I don’t pretend there is anything remarkable in any of this. What struck me was how immediately I felt the urge to fantasize about the man. Which is, I’m sure, what the producers of the film are hoping for.

There is nothing wrong with fantasy, but in the last 10 years of my life it has become a daily companion, each year more prominent. It seems to me that it should be the other way around, that as I move from adolescence into adulthood I should find myself spending less time fantasizing about sex and more time having it.

Because as I imagined myself there with the actor — the beautiful man whose beauty is his job, whose whole self must be twisted up in the maintenance of that beauty — I realized immediately how absurd the pairing was. It’s one thing to picture yourself with a friend, or a neighbor, someone whose beauty is not celebrated by the masses. It’s quite another to envision yourself undressing a celebrity. Someone whose job is to be pretty.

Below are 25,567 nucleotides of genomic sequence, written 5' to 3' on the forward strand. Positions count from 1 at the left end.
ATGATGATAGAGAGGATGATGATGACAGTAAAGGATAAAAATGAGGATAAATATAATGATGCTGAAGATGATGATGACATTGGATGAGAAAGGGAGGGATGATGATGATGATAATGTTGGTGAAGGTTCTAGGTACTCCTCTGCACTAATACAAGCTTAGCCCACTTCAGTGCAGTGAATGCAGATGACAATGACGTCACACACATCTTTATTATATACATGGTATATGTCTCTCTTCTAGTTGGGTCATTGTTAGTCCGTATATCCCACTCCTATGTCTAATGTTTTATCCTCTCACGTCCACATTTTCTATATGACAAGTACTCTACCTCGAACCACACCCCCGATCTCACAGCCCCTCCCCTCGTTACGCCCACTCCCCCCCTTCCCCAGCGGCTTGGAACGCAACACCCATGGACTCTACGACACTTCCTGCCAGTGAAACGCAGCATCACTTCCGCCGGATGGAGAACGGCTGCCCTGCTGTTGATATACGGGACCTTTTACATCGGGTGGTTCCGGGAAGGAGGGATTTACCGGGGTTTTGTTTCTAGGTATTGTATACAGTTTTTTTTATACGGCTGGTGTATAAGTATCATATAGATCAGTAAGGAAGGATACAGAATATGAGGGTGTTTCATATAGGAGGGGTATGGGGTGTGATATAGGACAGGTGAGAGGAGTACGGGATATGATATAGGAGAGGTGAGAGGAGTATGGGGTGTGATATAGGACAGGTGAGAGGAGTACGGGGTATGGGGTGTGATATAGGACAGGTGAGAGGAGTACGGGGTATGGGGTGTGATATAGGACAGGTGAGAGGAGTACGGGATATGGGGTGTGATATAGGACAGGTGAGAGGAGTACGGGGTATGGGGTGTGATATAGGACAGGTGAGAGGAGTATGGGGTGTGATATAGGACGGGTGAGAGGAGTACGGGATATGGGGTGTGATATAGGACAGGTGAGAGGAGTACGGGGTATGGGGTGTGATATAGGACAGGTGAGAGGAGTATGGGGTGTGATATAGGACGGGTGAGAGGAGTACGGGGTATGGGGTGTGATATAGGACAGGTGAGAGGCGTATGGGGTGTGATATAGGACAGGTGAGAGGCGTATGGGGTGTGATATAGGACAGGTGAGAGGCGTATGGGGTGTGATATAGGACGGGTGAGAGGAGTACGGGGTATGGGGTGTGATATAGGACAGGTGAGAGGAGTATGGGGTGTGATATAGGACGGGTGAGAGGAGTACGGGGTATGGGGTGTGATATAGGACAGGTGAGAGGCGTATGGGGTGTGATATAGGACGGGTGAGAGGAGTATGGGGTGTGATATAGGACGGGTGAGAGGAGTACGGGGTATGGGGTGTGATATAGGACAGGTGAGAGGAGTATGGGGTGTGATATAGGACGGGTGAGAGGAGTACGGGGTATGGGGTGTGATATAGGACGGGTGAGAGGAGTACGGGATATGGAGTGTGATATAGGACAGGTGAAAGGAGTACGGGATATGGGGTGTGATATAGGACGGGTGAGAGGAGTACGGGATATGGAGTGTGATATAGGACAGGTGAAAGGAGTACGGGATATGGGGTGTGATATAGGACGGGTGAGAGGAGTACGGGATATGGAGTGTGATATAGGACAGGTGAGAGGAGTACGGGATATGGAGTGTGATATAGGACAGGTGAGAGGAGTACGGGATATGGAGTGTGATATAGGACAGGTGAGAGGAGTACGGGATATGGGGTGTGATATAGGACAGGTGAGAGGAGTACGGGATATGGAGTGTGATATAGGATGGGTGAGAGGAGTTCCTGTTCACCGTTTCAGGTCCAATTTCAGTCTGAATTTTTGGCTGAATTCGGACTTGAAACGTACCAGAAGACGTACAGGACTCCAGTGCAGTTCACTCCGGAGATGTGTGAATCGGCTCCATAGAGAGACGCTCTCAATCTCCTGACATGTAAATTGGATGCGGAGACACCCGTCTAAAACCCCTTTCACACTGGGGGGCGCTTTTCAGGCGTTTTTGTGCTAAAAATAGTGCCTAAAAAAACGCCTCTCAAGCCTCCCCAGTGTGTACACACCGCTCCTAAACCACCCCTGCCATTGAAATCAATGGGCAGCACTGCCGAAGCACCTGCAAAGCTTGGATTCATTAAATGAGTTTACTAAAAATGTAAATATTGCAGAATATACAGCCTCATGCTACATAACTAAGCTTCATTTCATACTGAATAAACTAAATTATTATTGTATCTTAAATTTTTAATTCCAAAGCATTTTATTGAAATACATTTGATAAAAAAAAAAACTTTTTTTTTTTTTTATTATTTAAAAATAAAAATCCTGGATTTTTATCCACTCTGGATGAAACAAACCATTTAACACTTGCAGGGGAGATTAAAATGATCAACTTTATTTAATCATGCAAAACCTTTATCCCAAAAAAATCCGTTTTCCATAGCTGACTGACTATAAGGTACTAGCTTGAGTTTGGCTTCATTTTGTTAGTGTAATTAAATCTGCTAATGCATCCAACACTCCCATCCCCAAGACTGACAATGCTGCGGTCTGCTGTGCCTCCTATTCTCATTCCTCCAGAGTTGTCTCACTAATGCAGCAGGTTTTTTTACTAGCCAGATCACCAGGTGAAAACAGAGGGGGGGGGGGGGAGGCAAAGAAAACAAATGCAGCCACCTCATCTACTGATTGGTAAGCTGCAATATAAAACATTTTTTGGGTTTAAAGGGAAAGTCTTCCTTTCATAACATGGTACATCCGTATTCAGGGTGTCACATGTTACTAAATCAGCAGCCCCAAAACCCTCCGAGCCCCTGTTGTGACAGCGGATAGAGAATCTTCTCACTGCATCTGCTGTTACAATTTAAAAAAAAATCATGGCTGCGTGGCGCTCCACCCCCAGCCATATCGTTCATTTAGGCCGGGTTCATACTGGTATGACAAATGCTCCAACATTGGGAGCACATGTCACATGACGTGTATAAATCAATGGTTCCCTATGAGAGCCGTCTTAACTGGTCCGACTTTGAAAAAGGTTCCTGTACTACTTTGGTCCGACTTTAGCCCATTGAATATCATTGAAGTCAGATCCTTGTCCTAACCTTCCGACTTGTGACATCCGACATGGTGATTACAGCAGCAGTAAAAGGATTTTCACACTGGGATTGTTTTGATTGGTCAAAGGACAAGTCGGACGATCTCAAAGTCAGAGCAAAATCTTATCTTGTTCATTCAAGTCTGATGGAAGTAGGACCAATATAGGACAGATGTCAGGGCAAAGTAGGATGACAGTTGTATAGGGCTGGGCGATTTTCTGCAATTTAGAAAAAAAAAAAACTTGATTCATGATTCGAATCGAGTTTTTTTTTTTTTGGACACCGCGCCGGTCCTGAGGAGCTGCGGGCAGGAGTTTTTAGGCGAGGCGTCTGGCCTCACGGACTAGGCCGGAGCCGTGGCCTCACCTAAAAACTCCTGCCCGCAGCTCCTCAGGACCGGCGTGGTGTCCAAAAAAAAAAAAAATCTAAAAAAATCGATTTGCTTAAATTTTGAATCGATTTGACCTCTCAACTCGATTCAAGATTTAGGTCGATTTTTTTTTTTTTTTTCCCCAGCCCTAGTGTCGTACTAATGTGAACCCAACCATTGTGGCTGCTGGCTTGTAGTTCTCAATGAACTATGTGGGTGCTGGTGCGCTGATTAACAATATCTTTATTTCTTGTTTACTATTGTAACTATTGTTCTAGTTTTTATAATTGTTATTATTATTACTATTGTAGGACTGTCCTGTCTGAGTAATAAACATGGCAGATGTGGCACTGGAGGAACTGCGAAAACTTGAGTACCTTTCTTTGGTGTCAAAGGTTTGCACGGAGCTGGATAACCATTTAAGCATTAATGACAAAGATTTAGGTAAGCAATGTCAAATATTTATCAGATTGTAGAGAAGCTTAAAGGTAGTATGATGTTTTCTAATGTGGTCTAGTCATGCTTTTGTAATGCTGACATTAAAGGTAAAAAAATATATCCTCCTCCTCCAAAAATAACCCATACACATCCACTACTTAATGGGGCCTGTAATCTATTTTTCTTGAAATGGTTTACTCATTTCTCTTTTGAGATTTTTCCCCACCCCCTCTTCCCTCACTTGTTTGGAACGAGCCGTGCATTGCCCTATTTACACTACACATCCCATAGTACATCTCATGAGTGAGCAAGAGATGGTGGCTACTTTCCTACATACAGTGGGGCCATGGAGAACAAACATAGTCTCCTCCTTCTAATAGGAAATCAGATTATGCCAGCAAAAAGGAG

There is nothing wrong with fantasy, but in the last 10 years of my life it has become a daily companion, each year more prominent.

The difficulty my fantasies have begun to present has made me feel more than ever like a man.

It’s something my husband first pointed out to me, an insight from his analyst. I have a strong animus, he a strong anima. My shadow man-self, looming over my shoulder, dominant, leering at his shadow woman-self, demure. He didn’t elaborate, but the analysis continued apace in my mind. The sexual conflict between us would be the epitome of traditional marital discord, were I a man and he a woman. What a trope of advice columns, that! Just this morning I saw that my situation is not absent from the minds of the nation’s advice columnists.

Dear Amy: “Wondering (but not Wandering) Wife” is in a sexless marriage. So am I. My husband and I have been through therapy, read self-help books and so forth. But he simply never wants to do it. The time is never right for him. We have not had sex in years and probably never will again. This makes me so sad.